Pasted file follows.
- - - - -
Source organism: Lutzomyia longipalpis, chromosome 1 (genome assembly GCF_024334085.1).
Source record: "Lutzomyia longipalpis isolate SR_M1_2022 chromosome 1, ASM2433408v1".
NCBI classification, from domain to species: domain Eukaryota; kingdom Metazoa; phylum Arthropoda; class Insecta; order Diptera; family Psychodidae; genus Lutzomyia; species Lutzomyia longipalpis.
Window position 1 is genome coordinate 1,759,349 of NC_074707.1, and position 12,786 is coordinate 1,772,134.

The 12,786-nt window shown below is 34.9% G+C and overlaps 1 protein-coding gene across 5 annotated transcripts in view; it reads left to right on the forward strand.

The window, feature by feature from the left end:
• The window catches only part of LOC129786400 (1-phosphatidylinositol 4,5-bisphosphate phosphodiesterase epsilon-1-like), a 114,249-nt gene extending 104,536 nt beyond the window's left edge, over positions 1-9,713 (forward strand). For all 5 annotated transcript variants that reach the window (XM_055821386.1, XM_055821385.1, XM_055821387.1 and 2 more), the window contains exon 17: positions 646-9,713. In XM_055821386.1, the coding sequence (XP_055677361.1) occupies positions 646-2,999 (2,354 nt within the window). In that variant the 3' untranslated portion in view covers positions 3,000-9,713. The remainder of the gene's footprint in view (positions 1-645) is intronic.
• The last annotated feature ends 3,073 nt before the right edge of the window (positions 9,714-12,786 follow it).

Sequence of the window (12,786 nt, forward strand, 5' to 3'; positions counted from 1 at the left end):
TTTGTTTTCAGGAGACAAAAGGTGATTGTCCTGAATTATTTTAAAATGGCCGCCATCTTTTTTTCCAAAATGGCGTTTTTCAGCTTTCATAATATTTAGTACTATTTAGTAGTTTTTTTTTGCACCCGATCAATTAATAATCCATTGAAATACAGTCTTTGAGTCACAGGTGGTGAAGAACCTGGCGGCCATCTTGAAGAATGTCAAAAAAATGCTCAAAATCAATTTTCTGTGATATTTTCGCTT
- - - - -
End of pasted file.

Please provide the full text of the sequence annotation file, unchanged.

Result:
Source organism: Lutzomyia longipalpis, chromosome 1 (genome assembly GCF_024334085.1).
Source record: "Lutzomyia longipalpis isolate SR_M1_2022 chromosome 1, ASM2433408v1".
NCBI classification, from domain to species: domain Eukaryota; kingdom Metazoa; phylum Arthropoda; class Insecta; order Diptera; family Psychodidae; genus Lutzomyia; species Lutzomyia longipalpis.
Window position 1 is genome coordinate 1,759,349 of NC_074707.1, and position 12,786 is coordinate 1,772,134.

The 12,786-nt window shown below is 34.9% G+C and overlaps 1 protein-coding gene across 5 annotated transcripts in view; it reads left to right on the forward strand.

The window, feature by feature from the left end:
• The window catches only part of LOC129786400 (1-phosphatidylinositol 4,5-bisphosphate phosphodiesterase epsilon-1-like), a 114,249-nt gene extending 104,536 nt beyond the window's left edge, over positions 1-9,713 (forward strand). For all 5 annotated transcript variants that reach the window (XM_055821386.1, XM_055821385.1, XM_055821387.1 and 2 more), the window contains exon 17: positions 646-9,713. In XM_055821386.1, the coding sequence (XP_055677361.1) occupies positions 646-2,999 (2,354 nt within the window). In that variant the 3' untranslated portion in view covers positions 3,000-9,713. The remainder of the gene's footprint in view (positions 1-645) is intronic.
• The last annotated feature ends 3,073 nt before the right edge of the window (positions 9,714-12,786 follow it).

Sequence of the window (12,786 nt, forward strand, 5' to 3'; positions counted from 1 at the left end):
TTTGTTTTCAGGAGACAAAAGGTGATTGTCCTGAATTATTTTAAAATGGCCGCCATCTTTTTTTCCAAAATGGCGTTTTTCAGCTTTCATAATATTTAGTACTATTTAGTAGTTTTTTTTTGCACCCGATCAATTAATAATCCATTGAAATACAGTCTTTGAGTCACAGGTGGTGAAGAACCTGGCGGCCATCTTGAAGAATGTCAAAAAAATGCTCAAAATCAATTTTCTGTGATATTTTCGCTT